The meditations in couplets that are the poems of April Ossmann so often take us to moments we recognize while leading to a depth that can surprise. Here she lets us in to a moment we recognize and ends with a question that we have no doubt in her ability to answer.

 

Whose Fragile Lips

I feel your watching while I wash—
gratitude, admiration—or regret?

First the glasses, whose fragile lips I trace
with a lover’s hands: glass too thin

at the rims, bottoms too round not to slip
my soapy grasp, though I keep thinking

I’ll invent a better grip. Do I press too hard—
or is the glass too frail?

I can not hold it gently enough.
Under my strength I see it breaking

like before, opening, and re-opening
the white crescent moon of my early injury.

Just seven stitches in a body’s life
of injuries, but I remember every time

I ease my hand into the soapy glass,
grateful, for each reprieve.

It’s not the severity, but the nature
of the injury, skin so thin there, bone

so near—the idea, that I do this to myself.
How shall I seek to embrace my weakness,

now I know everything I will ever believe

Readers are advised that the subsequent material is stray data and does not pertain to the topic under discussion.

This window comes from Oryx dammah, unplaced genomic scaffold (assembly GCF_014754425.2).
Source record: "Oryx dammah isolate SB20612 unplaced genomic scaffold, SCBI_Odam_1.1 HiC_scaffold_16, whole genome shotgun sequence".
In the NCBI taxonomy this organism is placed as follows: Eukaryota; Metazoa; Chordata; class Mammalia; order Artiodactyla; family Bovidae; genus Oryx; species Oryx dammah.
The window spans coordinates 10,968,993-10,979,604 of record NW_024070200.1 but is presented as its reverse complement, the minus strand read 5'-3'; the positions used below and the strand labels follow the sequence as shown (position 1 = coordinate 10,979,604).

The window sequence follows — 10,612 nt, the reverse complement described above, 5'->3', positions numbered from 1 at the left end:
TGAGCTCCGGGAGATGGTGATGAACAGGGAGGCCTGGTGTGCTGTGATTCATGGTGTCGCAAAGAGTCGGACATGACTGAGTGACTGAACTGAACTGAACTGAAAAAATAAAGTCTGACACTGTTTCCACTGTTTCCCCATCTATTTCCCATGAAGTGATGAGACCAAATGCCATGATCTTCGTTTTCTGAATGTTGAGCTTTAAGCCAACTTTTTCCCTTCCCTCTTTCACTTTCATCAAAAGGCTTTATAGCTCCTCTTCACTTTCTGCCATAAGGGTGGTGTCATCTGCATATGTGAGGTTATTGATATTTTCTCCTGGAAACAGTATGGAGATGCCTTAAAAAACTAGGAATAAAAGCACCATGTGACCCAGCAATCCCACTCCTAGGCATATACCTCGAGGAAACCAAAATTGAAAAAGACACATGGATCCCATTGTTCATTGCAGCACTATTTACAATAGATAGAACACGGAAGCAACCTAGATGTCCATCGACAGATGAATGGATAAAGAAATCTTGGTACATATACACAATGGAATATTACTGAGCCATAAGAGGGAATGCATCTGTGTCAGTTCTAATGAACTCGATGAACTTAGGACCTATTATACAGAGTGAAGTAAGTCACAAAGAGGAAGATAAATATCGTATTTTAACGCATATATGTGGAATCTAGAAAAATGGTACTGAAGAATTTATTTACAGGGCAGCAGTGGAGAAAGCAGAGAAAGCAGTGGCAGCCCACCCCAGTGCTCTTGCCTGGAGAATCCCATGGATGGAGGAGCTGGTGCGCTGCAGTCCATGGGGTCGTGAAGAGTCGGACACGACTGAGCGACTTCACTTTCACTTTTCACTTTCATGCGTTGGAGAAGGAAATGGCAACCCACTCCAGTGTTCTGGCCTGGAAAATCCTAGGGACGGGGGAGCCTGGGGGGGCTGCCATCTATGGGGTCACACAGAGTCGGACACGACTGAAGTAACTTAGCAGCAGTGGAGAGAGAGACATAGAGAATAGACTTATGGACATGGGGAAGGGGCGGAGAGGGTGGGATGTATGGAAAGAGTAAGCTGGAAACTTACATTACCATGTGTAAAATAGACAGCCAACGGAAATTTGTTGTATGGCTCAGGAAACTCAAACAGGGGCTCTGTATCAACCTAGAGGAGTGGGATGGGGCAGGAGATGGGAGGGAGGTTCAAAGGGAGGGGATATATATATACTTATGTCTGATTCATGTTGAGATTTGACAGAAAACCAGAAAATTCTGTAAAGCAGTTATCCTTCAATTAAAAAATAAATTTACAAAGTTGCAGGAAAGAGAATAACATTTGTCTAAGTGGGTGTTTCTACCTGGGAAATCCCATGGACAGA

about strength, or love, is wrong?

 

“Whose Fragile Lips” is from Anxious Music, by April Ossmann © 2007.  Reprinted with permission of Four Way Books.  All Rights reserved.

 

Ossmann Photo CropApril Ossmann is the author of Anxious Music (Four Way Books) and has published her poetry widely in journals, including Colorado Review and Harvard Review, and in anthologies. Her poetry awards include a Vermont Arts Council Creation Grant and a Prairie Schooner Readers’ Choice Award. Former executive director of Alice James Books, she owns a poetry consulting business (aprilossmann.com), offering manuscript editing, publishing advice, tutorials, and poetry workshops. She has just returned from the January session at the new, low-residency MFA in Creative Writing Program at Sierra Nevada College, where she is among the inaugural faculty members.